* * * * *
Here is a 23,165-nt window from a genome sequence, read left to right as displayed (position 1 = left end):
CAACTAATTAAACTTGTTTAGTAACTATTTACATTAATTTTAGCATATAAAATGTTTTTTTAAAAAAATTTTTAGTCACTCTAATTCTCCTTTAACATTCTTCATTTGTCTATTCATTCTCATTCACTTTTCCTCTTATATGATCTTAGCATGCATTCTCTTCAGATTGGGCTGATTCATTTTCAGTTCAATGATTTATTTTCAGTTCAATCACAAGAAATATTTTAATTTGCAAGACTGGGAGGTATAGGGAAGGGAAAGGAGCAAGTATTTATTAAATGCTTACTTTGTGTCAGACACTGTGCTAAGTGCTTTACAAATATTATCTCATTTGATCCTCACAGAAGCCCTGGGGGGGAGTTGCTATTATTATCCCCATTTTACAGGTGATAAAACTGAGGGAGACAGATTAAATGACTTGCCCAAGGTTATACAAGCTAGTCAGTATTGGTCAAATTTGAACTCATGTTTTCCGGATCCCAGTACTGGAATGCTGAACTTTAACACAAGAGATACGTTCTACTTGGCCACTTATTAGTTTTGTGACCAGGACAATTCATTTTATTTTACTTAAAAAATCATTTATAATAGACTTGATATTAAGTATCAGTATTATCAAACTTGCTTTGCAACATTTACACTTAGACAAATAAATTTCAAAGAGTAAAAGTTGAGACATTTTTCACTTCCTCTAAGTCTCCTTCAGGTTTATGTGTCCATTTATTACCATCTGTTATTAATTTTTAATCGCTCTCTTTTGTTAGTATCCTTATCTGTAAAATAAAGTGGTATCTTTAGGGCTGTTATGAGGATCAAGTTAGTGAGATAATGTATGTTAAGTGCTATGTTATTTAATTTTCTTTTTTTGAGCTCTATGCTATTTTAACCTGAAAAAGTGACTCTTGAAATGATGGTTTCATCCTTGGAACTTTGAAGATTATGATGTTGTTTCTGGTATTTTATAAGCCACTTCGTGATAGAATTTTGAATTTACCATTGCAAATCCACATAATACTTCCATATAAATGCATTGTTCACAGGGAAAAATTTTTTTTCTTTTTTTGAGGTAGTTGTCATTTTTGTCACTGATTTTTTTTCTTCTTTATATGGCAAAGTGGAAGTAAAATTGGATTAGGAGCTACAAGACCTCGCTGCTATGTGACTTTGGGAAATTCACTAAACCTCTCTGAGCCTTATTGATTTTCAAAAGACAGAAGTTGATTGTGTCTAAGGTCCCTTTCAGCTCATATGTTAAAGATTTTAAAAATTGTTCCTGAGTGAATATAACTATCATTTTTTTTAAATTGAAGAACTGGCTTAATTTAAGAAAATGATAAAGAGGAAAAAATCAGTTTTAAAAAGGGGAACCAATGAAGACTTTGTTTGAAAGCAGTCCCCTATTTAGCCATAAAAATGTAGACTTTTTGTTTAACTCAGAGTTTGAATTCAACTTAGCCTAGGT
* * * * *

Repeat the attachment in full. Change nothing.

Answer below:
Here is a 23,165-nt window from a genome sequence, read left to right as displayed (position 1 = left end):
CAACTAATTAAACTTGTTTAGTAACTATTTACATTAATTTTAGCATATAAAATGTTTTTTTAAAAAAATTTTTAGTCACTCTAATTCTCCTTTAACATTCTTCATTTGTCTATTCATTCTCATTCACTTTTCCTCTTATATGATCTTAGCATGCATTCTCTTCAGATTGGGCTGATTCATTTTCAGTTCAATGATTTATTTTCAGTTCAATCACAAGAAATATTTTAATTTGCAAGACTGGGAGGTATAGGGAAGGGAAAGGAGCAAGTATTTATTAAATGCTTACTTTGTGTCAGACACTGTGCTAAGTGCTTTACAAATATTATCTCATTTGATCCTCACAGAAGCCCTGGGGGGGAGTTGCTATTATTATCCCCATTTTACAGGTGATAAAACTGAGGGAGACAGATTAAATGACTTGCCCAAGGTTATACAAGCTAGTCAGTATTGGTCAAATTTGAACTCATGTTTTCCGGATCCCAGTACTGGAATGCTGAACTTTAACACAAGAGATACGTTCTACTTGGCCACTTATTAGTTTTGTGACCAGGACAATTCATTTTATTTTACTTAAAAAATCATTTATAATAGACTTGATATTAAGTATCAGTATTATCAAACTTGCTTTGCAACATTTACACTTAGACAAATAAATTTCAAAGAGTAAAAGTTGAGACATTTTTCACTTCCTCTAAGTCTCCTTCAGGTTTATGTGTCCATTTATTACCATCTGTTATTAATTTTTAATCGCTCTCTTTTGTTAGTATCCTTATCTGTAAAATAAAGTGGTATCTTTAGGGCTGTTATGAGGATCAAGTTAGTGAGATAATGTATGTTAAGTGCTATGTTATTTAATTTTCTTTTTTTGAGCTCTATGCTATTTTAACCTGAAAAAGTGACTCTTGAAATGATGGTTTCATCCTTGGAACTTTGAAGATTATGATGTTGTTTCTGGTATTTTATAAGCCACTTCGTGATAGAATTTTGAATTTACCATTGCAAATCCACATAATACTTCCATATAAATGCATTGTTCACAGGGAAAAATTTTTTTTCTTTTTTTGAGGTAGTTGTCATTTTTGTCACTGATTTTTTTTCTTCTTTATATGGCAAAGTGGAAGTAAAATTGGATTAGGAGCTACAAGACCTCGCTGCTATGTGACTTTGGGAAATTCACTAAACCTCTCTGAGCCTTATTGATTTTCAAAAGACAGAAGTTGATTGTGTCTAAGGTCCCTTTCAGCTCATATGTTAAAGATTTTAAAAATTGTTCCTGAGTGAATATAACTATCATTTTTTTTAAATTGAAGAACTGGCTTAATTTAAGAAAATGATAAAGAGGAAAAAATCAGTTTTAAAAAGGGGAACCAATGAAGACTTTGTTTGAAAGCAGTCCCCTATTTAGCCATAAAAATGTAGACTTTTTGTTTAACTCAGAGTTTGAATTCAACTTAGCCTAGGT